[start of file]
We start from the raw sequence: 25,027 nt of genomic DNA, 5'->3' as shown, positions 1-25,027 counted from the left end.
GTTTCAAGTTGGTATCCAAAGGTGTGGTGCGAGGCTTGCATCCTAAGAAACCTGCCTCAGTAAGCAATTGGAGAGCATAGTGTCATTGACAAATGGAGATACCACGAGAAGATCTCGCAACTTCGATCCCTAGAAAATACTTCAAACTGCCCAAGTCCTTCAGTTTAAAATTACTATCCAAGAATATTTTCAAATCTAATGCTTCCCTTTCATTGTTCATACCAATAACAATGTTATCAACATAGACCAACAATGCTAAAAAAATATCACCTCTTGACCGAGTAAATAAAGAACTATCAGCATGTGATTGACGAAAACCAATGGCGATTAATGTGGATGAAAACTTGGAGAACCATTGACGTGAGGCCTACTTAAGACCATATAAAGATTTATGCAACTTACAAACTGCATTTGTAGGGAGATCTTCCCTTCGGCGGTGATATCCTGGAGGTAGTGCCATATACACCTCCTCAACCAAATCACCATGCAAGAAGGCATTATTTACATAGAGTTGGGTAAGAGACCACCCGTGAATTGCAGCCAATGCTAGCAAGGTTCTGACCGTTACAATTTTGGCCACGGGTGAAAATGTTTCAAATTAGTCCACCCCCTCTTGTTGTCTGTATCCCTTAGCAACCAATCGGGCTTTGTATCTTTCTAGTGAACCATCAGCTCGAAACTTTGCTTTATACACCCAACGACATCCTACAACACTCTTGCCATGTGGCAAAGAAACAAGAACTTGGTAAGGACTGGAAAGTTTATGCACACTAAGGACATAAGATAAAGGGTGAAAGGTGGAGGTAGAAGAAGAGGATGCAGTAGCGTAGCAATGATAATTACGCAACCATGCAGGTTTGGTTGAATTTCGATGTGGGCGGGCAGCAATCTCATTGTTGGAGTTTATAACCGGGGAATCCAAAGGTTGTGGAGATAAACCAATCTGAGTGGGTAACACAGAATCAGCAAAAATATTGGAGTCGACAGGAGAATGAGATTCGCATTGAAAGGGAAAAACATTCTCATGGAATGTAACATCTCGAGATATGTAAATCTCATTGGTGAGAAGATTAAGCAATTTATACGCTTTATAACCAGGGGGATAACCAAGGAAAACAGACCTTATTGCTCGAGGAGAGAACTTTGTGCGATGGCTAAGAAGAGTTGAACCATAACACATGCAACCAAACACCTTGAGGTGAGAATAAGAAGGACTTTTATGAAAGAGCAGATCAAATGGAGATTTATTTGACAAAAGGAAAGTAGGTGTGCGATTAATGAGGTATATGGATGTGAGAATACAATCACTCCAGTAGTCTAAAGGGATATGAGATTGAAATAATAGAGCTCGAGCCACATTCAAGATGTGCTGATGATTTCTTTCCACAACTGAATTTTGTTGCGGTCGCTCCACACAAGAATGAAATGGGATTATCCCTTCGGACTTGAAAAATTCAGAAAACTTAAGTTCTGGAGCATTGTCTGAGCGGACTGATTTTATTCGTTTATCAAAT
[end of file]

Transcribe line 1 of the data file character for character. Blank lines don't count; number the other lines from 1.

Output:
We start from the raw sequence: 25,027 nt of genomic DNA, 5'->3' as shown, positions 1-25,027 counted from the left end.